Reforming or eliminating inefficient support for the consumption or production of fossil fuels can contribute to achieving economic and fiscal objectives and helping to tackle environmental problems such as climate change. To further support reform efforts, OECD and IEA compile estimates of subsidies and other support measures for a large number of countries.
The estimates from the OECD and the IEA are based on two different approaches, which provide distinct but complementary information. For that reason, the two sets of data are not directly comparable and cannot be added. More...
Consult the data (Excel) and overview (pdf) with estimates of budgetary support and tax expenditures relating to fossil fuels in each OECD member country.
» Summary of the main findings from Inventory of Estimated Budgetary Support and Tax Expenditures For Fossil Fuels 2013
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» Background information on the context, methodology and caveats associated with the data:
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|Australia||Data | Overview: English||Japan||Data | Overview: English|
|Austria||Data | Overview: English Deutsch||Korea||Data | Overview: English|
|Belgium||Data | Overview: English Français||Luxembourg||Data | Overview: English|
|Canada||Data | Overview: English Français||Mexico||Data | Overview: English Español|
|Chile||Data | Overview: English Español||Netherlands||Data | Overview: English|
|Czech Republic||Data | Overview: English||New Zealand||Data | Overview: English|
|Denmark||Data | Overview: English||Norway||Data | Overview: English|
|Estonia||Data | Overview: English||Poland||Data | Overview: English Polski|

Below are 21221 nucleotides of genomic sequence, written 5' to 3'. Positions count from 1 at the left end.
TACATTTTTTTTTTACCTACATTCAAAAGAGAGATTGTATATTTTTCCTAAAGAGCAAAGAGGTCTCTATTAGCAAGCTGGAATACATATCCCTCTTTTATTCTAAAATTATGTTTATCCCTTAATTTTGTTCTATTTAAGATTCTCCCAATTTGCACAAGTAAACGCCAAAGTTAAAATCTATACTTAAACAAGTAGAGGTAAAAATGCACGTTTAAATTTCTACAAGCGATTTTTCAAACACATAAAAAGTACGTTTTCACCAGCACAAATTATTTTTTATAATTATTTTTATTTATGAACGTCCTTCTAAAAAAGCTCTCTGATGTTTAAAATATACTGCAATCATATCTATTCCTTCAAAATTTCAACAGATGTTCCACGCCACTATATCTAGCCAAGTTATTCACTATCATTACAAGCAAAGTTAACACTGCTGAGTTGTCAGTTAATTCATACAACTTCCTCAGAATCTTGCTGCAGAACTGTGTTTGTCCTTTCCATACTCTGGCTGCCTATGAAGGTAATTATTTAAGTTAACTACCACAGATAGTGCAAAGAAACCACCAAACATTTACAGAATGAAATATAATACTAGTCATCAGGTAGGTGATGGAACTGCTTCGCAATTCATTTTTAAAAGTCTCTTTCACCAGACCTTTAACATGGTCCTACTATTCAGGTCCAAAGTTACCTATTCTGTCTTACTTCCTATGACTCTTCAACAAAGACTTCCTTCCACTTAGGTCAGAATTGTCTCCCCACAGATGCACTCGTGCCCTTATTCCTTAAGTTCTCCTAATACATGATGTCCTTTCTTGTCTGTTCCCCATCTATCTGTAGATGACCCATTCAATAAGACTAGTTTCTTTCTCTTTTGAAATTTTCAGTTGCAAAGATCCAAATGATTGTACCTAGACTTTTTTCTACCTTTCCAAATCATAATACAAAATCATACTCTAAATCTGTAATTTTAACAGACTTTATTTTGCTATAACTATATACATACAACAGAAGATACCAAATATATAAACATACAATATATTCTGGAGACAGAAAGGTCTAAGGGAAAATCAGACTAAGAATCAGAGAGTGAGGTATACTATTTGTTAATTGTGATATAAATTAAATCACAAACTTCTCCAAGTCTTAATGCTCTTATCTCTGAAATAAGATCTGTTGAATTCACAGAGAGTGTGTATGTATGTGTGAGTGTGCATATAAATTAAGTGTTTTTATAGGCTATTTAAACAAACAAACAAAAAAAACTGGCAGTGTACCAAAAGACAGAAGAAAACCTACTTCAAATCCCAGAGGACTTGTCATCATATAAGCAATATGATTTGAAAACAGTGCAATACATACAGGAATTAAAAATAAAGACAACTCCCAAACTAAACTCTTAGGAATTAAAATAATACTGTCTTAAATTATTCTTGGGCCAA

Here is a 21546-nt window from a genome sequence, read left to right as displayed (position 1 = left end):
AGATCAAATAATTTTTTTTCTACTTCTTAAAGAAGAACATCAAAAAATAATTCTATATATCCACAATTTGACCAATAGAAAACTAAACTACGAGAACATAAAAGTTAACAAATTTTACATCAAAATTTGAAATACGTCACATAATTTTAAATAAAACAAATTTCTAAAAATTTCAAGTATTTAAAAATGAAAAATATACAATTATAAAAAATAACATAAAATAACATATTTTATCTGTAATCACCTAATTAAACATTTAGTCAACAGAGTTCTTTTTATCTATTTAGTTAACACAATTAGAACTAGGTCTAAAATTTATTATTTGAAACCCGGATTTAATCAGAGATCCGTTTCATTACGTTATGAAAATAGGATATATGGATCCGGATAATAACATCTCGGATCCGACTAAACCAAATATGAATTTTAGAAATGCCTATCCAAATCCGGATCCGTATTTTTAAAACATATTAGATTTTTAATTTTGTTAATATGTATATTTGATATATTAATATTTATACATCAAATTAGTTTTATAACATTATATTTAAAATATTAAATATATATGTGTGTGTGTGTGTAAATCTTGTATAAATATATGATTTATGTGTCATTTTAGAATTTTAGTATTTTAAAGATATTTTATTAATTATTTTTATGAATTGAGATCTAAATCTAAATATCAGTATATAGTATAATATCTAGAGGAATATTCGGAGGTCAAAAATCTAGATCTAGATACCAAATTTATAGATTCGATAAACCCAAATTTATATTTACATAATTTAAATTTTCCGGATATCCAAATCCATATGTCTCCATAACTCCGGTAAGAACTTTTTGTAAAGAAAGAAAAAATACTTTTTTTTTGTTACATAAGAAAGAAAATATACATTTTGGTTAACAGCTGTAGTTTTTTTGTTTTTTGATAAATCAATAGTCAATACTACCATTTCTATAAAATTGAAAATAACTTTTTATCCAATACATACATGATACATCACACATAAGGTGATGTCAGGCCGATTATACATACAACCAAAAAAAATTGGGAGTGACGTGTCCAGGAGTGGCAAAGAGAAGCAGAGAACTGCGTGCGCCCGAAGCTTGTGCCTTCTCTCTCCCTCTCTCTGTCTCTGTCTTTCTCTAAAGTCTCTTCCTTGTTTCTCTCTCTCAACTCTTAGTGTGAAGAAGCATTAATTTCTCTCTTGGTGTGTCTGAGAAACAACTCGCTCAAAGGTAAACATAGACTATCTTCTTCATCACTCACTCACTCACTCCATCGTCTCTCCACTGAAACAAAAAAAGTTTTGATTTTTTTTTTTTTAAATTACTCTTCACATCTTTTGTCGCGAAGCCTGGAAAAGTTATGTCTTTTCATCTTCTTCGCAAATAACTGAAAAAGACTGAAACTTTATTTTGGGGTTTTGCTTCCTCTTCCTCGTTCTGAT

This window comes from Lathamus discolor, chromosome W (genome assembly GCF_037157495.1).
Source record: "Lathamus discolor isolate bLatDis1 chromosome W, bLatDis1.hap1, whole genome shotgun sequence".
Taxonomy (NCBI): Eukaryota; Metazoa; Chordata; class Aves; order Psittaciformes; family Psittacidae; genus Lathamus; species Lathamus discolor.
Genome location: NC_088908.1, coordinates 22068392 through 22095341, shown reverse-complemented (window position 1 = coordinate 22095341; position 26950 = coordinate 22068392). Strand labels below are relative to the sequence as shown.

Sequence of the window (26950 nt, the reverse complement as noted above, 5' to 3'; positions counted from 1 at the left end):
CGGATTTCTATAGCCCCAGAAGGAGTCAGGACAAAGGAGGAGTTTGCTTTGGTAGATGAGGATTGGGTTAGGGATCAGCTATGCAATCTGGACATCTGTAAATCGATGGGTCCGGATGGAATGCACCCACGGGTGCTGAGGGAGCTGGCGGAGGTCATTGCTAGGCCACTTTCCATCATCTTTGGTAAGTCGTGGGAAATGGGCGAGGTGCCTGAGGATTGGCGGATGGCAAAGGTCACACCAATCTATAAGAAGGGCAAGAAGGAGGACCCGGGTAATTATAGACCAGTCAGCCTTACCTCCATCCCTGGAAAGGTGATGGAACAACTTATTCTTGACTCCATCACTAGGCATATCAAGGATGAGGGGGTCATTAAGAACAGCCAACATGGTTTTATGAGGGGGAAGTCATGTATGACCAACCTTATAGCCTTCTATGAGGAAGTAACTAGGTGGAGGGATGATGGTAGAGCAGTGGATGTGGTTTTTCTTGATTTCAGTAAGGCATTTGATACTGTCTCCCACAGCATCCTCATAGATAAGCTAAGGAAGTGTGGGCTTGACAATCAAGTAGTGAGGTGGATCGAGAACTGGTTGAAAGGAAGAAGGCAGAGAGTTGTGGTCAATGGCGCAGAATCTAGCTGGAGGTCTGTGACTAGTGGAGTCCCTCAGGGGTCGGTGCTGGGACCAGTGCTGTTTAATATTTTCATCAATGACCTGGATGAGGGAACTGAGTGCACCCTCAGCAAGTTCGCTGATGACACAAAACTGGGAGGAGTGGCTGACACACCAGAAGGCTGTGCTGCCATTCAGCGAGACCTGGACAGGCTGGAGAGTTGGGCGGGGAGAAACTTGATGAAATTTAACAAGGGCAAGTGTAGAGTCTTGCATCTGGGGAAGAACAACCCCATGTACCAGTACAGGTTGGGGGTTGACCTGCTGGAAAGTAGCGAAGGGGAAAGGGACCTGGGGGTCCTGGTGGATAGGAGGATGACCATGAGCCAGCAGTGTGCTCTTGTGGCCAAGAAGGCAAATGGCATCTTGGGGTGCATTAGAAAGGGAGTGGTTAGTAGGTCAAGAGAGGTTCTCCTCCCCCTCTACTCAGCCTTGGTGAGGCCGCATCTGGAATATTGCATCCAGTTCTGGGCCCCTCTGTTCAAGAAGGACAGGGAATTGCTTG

|Finland||Data | Overview: English||Portugal||Data | Overview: English|
|France||Data | Overview: English Français||Slovak Republic||Data | Overview: English|
|Germany||Data | Overview: English Deutsch||Slovenia||Data | Overview: English|
|Greece||Data | Overview: English||Spain||Data | Overview: English Español|
|Hungary||Data | Overview: English||Sweden||Data | Overview: English|
|Iceland||Overview: English||Switzerland||Data | Overview: English Français|
|Ireland||Data | Overview: English||Turkey||Data | Overview: English|
|Israel||Data | Overview: English||United Kingdom||Data | Overview: English|
|Italy||Data | Overview: English Italiano||United States||Data | Overview: English|
Inventory of Estimated Budgetary Support and Tax Expenditures for Fossil Fuels 2013
Quantitative estimates of support for the production or consumption of fossil fuels in OECD member economies, with a summary of each country's energy economy and support measures.
Each year the IEA undertakes a global survey to identify economies that artificially lower end-use prices for fossil fuels to below the full cost of supply. The estimates cover subsidies to fossil fuels consumed by end users and subsidies to fossil-fuel inputs to electric power generation.
Click on the image (left) or on this link to open an interactive map with estimates of oil, electricity, coal and natural gas consumption subsidies in 38 economies, for the years 2009 to 2011.
IEA data is taken from the annual publication World Energy Outlook
Click to read online edition
Joint report by IEA, OPEC, OECD and World Bank on fossil-fuel and other energy subsidies
This publication provides the first systematic statistics of effective tax rates – on a comparable basis - for each OECD country, together with ‘maps’ that illustrate graphically the wide variations in tax rates per unit of energy or per tonne of CO2 emissions.
A co-ordinated multilateral removal of fossil-fuel consumption subsidies over the 2013-2020 period would increase global trade volumes by 0.1% by 2020, according to this OECD paper. (Published as OECD Trade and Environment Working Paper 2011/05)
Mexico spent 1.7% of GDP on energy subsidies over 2005-09, including those for transport fuels and electricity use by households and farmers. This review recommends extending the use of environmentally related taxes and reforming environmentally harmful subsidies in order to tackle climate change and reduce inequality.
Phasing out energy subsidies (Chapter 5 of OECD Economic Surveys: Indonesia 2010)
The oil price hike in 2007-08 underlined the vulnerability of Indonesia’s energy subsidy policy to oil price volatility. Phasing out energy subsidies would benefit both the economy and the environment, says this report.